#Takeaknee: lessons for Donald Trump in heritage and respect

“We have a great country. We have great people representing our country, especially our soldiers, our first responders, and they should be treated with respect. And when you get on your knee, and you don’t respect the American flag or the anthem, that’s not being treated with respect. This has nothing to do with race. I have never said anything about race. This has nothing to do with race, or anything else. This has to do with respect for our country and respect for our flag.” Donald Trump, in an interview with CNN, 24 Sept 2017.

In the last 48 hours, the President of the United States has been picking a fight with NFL players. Specifically, he has criticized the practice that some players have adopted of kneeling during the playing of the national anthem at the start of a game. In August 2016 San Francisco 49ers quarterback Colin Kaepernick began this #takeaknee protest in order to bring attention to the Black Lives Matters movement, and to protest killings of black men by white police officers. According to Kaepernick, he was “not going to stand up to show pride in a flag for a country that oppresses black people and people of color.” Of course, when Mr Trump says “this is not about race”, he is deliberately ignoring that this is all about race. In doing so, he adopts an ahistorical stance of colour blindness in order to disempower black Americans who protest against ongoing discrimination through economic, political and social systems that are structurally racist.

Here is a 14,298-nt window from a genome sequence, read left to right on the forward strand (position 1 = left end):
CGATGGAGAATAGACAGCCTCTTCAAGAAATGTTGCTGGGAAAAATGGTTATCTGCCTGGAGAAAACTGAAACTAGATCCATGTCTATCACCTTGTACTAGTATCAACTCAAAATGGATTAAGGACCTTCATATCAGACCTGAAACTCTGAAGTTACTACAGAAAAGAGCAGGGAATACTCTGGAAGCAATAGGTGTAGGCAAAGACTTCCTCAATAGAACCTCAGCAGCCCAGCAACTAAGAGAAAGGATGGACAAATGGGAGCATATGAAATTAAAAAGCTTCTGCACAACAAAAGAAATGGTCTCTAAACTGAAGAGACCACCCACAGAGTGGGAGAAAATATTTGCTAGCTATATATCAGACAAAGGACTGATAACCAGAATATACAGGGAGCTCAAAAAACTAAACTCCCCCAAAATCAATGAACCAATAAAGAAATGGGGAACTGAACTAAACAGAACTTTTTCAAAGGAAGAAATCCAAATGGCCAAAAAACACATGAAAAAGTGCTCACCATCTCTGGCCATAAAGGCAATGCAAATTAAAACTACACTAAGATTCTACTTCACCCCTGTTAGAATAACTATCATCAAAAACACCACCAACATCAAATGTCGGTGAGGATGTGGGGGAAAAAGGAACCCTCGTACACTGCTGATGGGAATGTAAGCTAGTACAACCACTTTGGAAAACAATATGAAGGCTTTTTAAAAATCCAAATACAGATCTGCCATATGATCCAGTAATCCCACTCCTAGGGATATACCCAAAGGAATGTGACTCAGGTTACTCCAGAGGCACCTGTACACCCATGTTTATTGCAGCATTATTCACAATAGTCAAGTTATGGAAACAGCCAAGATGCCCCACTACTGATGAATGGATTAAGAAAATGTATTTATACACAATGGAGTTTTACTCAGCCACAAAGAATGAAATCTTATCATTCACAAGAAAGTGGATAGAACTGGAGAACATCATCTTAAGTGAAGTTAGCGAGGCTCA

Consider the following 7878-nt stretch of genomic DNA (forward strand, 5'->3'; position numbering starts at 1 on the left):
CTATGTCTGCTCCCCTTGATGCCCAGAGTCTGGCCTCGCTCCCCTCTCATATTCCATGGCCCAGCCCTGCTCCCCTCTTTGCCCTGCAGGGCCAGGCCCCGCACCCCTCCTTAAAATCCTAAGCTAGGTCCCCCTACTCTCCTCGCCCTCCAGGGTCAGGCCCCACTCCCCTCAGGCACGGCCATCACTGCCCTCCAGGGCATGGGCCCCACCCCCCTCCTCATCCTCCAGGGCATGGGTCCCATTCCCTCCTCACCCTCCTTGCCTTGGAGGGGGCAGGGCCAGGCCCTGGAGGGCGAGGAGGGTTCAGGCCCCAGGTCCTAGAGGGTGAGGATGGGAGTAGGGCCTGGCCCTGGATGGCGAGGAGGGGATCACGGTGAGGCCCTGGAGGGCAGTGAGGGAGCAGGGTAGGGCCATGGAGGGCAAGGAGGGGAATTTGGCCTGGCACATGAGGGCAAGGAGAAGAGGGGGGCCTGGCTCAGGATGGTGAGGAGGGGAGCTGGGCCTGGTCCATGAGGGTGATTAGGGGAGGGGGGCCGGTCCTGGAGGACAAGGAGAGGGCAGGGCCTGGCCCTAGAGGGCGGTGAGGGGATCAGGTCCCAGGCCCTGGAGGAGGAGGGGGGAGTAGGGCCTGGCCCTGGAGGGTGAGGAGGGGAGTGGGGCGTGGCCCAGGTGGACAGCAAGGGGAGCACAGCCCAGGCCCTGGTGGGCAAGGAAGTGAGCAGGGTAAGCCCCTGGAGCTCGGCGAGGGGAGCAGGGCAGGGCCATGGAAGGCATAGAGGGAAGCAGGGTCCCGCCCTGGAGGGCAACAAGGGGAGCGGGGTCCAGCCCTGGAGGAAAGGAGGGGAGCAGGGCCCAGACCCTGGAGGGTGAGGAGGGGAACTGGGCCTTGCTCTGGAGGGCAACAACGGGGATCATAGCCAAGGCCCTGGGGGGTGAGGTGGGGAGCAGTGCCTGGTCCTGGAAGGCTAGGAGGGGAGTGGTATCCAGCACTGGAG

I’m struck by the timing of this recent outburst by this president who staunchly refuses to engage in any meaningful way with the history of the nation. Sixty years ago, in September 1957, Mr Trump’s predecessor President Dwight D Eisenhower struggled with an escalating situation in Little Rock, Arkansas. At the start of the school year, on September 3rd, nine students arrived at Central High School in Little Rock in order to being the process of desegregation of the school in line with the Supreme Court decision in Brown vs Board of Education three years earlier. Met by throngs of protesters, and opposed by Arkansas governor Orval Faubus, the black students were turned away from the school amid fears that widescale riots would break out. When Eisenhower eventually sent the 101st Airborne Division (without its black soldiers) to Arkansas, he explained the move as one designed to enforce the orders of the court, not as something that should be interpreted as indicating his position regarding integration or segregation. The crisis was never fully resolved: the riots petered out, but the students were verbally and physically abused during their time at Central High. Eisenhower’s official explanation for sending in the troops was that he wished to avoid anarchy; but everybody (including him) knew this was about race. Eisenhower had the good sense to never utter those words: “it’s not about race.” But then Mr Trump is no Eisenhower.